It has taken many, many years of savings to get me to a position like this. However, it has only taken me six years to change my life so that my spending is low, my lifestyle is frugal and my work is to make money - not my life. Not an easy process by any means, but possible for anybody.

Saturday, 29 July 2017

Eye on savings

Today I had a lesson to remind me why I save and have savings.

Something got stuck in my eye last night somehow. I was not doing anything special, I had not been doing anything special and still, when I took my lenses out to go to bed, something cut into my eye. The eyeball. Blood red. Painful.
No amount of rinsing made any difference. Eye drops hurt.
When the man came home, I was in bed with one eye closed and slightly whimpering.
Eventually, we called the medical hot-line and was, after eliminating the high-risk scenarios, advised me to take a paracetamol and seek medical help in the morning if it didn't get better.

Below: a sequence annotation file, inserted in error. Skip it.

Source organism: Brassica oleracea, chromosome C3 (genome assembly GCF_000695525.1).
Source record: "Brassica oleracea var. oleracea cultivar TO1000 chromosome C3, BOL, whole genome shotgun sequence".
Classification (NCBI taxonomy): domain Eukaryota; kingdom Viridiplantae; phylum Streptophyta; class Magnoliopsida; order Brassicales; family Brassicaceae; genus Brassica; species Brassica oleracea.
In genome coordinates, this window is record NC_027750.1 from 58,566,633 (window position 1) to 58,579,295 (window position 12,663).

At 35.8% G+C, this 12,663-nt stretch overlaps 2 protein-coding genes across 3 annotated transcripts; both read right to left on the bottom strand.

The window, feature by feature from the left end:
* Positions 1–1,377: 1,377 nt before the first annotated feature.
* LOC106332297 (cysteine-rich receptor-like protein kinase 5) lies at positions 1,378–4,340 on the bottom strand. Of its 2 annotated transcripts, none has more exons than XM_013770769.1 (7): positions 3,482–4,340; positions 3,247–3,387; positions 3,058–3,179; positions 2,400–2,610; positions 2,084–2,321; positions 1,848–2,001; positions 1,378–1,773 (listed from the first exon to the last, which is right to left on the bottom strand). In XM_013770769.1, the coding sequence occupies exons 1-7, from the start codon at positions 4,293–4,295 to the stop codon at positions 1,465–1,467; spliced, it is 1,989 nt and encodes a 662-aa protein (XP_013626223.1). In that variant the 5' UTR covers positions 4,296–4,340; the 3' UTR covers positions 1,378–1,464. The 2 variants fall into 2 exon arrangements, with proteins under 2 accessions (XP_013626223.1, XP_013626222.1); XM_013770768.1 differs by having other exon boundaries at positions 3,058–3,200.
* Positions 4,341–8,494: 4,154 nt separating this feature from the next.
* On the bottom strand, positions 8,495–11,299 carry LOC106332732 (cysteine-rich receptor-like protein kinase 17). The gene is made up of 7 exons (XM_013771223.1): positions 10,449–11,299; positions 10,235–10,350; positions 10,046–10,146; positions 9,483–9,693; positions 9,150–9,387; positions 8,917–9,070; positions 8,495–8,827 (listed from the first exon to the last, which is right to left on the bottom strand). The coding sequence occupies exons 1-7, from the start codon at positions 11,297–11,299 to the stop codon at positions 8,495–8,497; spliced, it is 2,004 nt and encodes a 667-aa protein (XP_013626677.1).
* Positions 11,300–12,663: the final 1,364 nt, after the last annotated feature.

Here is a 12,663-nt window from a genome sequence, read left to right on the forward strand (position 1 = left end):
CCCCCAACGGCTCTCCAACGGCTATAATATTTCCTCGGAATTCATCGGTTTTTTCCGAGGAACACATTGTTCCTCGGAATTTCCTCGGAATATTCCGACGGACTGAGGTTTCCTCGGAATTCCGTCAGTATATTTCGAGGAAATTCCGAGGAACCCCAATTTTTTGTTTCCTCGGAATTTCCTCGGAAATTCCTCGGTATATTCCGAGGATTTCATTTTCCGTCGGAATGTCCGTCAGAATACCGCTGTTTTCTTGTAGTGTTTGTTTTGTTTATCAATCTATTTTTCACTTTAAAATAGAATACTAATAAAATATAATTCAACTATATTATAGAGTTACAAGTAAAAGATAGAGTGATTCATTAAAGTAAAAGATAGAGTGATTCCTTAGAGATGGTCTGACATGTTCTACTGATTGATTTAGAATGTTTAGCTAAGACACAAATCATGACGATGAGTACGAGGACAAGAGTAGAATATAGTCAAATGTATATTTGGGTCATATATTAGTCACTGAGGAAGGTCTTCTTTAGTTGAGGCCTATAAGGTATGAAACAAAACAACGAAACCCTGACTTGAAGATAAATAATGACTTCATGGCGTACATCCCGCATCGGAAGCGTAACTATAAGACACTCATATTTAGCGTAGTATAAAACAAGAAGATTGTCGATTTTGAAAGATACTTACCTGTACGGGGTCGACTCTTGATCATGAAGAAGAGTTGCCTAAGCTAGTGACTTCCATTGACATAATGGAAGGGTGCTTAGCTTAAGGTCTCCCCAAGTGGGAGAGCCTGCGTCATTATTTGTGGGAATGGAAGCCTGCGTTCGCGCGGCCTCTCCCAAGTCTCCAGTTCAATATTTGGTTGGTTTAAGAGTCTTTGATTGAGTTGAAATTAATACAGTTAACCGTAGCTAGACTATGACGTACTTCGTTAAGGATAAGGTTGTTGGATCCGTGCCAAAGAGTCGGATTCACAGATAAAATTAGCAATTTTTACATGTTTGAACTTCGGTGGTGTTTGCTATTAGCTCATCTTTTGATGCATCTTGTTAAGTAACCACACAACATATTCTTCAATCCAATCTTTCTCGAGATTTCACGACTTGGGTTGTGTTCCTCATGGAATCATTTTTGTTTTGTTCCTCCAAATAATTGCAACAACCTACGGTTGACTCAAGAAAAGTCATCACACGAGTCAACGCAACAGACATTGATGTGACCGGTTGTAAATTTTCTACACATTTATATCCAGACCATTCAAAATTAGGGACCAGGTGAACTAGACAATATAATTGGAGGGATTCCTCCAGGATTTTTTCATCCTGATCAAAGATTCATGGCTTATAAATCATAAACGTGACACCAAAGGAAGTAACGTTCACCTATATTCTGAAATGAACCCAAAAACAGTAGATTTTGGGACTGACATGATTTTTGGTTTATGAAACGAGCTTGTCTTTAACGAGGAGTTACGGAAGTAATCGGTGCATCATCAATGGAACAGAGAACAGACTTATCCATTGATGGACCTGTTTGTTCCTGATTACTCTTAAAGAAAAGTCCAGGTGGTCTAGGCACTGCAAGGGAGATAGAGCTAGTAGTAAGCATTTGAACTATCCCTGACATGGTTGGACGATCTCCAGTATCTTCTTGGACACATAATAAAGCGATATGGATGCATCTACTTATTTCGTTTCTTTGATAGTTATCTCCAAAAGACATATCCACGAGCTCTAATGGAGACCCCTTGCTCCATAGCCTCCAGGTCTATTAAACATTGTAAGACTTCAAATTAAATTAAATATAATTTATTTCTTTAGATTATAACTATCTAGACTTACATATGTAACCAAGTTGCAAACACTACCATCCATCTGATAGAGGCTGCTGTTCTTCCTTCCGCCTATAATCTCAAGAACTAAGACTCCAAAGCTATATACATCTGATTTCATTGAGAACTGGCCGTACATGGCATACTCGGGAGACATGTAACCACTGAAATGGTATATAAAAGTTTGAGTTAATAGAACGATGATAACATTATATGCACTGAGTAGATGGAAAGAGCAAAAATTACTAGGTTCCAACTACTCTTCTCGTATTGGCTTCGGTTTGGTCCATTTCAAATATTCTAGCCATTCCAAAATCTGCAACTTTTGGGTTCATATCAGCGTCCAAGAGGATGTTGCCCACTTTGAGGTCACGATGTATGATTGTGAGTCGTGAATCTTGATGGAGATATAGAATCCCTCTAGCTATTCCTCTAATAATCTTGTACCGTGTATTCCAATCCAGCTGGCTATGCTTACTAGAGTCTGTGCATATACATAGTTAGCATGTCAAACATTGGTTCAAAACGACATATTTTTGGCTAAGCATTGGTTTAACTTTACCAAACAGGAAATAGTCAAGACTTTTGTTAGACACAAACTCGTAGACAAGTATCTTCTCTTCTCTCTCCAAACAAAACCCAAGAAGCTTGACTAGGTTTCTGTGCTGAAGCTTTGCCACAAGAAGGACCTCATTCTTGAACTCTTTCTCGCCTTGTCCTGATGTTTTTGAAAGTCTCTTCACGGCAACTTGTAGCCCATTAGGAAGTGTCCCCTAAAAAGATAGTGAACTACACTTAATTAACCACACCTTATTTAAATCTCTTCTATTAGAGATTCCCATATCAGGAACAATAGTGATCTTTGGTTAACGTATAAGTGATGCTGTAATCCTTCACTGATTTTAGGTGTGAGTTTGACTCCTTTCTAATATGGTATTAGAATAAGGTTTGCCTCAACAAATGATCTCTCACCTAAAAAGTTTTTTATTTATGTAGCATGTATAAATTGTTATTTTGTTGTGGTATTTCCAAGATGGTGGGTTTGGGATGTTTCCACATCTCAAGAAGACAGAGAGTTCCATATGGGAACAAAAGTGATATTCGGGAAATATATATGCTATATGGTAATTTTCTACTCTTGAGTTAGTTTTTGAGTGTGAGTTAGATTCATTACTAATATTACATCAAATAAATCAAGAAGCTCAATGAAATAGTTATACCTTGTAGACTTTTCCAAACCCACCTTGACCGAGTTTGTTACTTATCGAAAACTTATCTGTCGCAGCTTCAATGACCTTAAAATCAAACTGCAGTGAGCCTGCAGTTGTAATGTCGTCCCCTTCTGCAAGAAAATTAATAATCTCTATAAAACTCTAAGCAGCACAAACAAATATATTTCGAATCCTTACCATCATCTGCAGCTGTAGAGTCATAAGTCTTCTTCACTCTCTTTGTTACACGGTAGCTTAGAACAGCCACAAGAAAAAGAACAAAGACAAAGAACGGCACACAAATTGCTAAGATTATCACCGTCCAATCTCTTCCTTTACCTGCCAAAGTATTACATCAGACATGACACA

It didn't get better (but I did sleep).
After half an hour on the phone, I had a doctors appointment within the hour. We were there early and I got in directly.
Examined, treated, advised and medicated within ten minutes.
Two small darkblue fragments were removed. Unindenifiable.
All this in English (well, sort of, but very helpful since English is not the language of the county where I currently am)! Banned from wearing lenses for a while, so I'll be blind bat Betty for a while.
As I am uninsured here, I had to pay full price. 105 euro.
Now, about ten hours later, my eye has almost healed and life can go on.

And this is why savings are so important. Accidents will always happen, even when this probably never will happen to you.
With savings readily available, I could throw money at the problem and make it go away.
If I had not seen a doctor immediately, the problems would increase and threaten my eye sight.

Because I have access to national universal health care, I will get most of the money back, but that is in this case beside the point.
It is important to have savings enough to pay for that first visit to a doctor.
Access to competent health care even more important.
Insurance too, but the first doctors visit is often vital to get arranged quickly.
(and the rest of the world feels very concerned for all Americans this week.)